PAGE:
On National Stalking Awareness Week, Police and Crime Commissioner David Jamieson is highlighting the work he is doing to tackle this problem.
Stalking was made a criminal offence in 2012. It occurs when someone carries out a persistent pattern of behaviour that can make a person feel harassed and threatened and disrupts their life.
Activities which make up stalking offences can include following and spying on a person, forcing contact and monitoring a person’s use of the internet.
The PCC funds almost £120,000 of services directly aimed at helping the victims of stalking and harassment.
Black Country Women’s Aid’s Independent Stalking Advocacy Caseworkers help women who have been victims of stalking and harassment and assist with advice, signposting and helping women make reports to the police. They also ensure that victims know their rights.
On Friday 12 April a stalking conference took place. This event brings together experts, service providers, victims and the public sharing knowledge to tackle stalking and harassment.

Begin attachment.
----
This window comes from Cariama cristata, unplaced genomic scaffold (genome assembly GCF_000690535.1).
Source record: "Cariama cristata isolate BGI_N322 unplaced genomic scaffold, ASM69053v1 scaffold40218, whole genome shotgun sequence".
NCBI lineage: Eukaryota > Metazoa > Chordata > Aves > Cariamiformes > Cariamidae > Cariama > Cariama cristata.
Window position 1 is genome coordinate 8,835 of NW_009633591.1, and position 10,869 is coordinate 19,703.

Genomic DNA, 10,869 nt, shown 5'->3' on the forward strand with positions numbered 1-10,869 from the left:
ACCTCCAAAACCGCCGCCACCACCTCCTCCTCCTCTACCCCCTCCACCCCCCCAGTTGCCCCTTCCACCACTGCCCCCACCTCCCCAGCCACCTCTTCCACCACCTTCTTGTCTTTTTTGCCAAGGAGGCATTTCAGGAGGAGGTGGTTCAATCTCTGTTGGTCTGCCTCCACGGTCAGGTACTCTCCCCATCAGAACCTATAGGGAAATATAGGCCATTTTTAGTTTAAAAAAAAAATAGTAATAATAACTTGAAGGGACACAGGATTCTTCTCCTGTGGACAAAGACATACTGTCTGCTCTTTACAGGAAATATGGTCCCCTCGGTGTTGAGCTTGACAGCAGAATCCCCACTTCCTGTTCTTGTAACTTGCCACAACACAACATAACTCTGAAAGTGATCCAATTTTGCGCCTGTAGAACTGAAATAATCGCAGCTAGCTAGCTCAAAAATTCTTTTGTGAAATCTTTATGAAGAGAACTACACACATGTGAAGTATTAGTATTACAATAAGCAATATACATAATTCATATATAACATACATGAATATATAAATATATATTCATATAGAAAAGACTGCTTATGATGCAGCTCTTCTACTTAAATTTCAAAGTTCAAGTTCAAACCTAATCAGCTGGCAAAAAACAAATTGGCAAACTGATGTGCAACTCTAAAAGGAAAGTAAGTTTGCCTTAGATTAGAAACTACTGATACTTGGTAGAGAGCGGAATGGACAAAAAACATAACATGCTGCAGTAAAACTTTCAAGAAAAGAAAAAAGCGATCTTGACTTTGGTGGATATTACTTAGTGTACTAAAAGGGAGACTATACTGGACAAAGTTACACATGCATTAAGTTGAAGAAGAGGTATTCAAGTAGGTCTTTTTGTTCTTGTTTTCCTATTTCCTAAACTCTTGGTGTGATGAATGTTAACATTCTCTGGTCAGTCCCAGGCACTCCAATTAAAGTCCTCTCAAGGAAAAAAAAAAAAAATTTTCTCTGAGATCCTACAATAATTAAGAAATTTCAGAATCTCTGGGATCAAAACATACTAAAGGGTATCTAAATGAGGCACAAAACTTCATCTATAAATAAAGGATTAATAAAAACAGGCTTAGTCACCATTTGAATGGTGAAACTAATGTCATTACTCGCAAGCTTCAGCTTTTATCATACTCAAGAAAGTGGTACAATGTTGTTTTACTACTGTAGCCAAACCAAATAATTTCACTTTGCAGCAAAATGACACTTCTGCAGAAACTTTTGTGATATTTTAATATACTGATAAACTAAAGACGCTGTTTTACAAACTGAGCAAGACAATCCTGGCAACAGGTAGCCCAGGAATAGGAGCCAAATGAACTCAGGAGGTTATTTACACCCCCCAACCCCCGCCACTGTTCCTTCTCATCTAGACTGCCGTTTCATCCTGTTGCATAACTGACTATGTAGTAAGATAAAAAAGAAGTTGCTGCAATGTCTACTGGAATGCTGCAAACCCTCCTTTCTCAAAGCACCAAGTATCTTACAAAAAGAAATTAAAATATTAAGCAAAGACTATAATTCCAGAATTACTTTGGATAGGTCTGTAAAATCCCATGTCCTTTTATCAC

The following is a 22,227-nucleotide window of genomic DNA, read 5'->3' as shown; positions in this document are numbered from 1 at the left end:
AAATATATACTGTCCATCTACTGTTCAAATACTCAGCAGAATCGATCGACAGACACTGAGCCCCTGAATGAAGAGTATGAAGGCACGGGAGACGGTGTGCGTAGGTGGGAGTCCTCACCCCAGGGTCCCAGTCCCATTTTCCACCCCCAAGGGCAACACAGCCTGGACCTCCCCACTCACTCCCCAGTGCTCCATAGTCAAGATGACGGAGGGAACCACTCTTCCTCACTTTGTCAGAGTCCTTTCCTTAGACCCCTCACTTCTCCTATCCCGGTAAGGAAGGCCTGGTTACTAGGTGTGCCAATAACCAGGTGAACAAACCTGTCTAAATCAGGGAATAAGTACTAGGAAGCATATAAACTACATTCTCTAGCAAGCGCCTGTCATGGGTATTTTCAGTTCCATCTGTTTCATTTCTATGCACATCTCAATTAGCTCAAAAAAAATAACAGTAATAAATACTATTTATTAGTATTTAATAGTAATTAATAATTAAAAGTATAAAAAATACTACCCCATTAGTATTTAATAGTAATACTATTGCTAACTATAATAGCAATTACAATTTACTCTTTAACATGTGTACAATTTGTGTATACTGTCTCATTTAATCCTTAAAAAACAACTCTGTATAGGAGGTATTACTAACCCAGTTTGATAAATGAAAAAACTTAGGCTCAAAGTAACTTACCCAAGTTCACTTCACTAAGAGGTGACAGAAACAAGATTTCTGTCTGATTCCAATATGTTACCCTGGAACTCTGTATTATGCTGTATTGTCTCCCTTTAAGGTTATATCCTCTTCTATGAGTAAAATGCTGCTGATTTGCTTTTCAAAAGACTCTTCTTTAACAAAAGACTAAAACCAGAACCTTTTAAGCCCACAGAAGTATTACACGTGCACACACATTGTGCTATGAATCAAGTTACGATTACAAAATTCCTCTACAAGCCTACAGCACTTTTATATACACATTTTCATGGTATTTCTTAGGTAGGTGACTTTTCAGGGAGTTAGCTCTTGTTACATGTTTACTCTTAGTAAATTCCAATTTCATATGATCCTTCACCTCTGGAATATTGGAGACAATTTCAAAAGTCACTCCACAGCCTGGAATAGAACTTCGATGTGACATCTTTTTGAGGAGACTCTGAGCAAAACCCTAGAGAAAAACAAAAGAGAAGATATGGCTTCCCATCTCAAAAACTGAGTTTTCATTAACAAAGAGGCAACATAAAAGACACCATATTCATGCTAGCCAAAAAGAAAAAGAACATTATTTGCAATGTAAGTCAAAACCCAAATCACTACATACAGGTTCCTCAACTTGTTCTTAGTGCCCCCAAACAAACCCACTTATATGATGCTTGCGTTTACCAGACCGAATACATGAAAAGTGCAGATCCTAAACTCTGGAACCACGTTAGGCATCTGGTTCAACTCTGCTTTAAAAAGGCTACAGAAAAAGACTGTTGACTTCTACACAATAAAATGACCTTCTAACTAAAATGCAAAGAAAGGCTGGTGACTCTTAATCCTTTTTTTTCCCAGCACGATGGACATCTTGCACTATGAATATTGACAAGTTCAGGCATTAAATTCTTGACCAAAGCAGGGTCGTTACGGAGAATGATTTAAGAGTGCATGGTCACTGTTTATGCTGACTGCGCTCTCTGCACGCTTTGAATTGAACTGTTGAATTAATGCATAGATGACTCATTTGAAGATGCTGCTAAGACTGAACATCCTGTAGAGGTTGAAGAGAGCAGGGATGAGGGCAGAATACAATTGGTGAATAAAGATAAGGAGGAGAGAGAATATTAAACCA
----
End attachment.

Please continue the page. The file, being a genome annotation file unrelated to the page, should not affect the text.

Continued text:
A free app for smartphones has been designed to protect both men and women from possible danger this is called Hollie Guard.
Hollie Guard turns your smartphone into an advanced personal safety device at the touch of a button. If in danger simply shake your phone to generate an alert, your location, audio and video evidence of the incident will automatically be sent to your emergency contact via text and email. Shake it again and it sends out a high pitched alarm and the flash starts to strobe, in order to attract maximum attention.
Hollie Guard was developed by Panic Guard Ltd for the Hollie Gazzard Trust and is named after Hollie. The Hollie Gazzard Trust was set up after the murder of Hollie Gazzard at her salon in Gloucester in 2014 by her then boyfriend – Asher Maslin, who had actively stalked Hollie during an abusive relationship.
David Jamieson said: “I am pleased to support National Stalking Awareness week. Stalking and harassment is a criminal offence has given a great deal more protection to victims of this awful crime.
“Victims of stalking and harassment are some of the most vulnerable and it is only right that they should receive the best possible service: from the point of reporting the offence, through to investigation and conclusion of the case.
“I commission a number of services which support victims of stalking and harassment. Black Country Women’s Aid’s Caseworkers are doing excellent work in providing advice and information.
“They give legal advice as well as ensuring that victims know measures they can take to keep them safe and help with reporting offences to the police.”Back to News Archive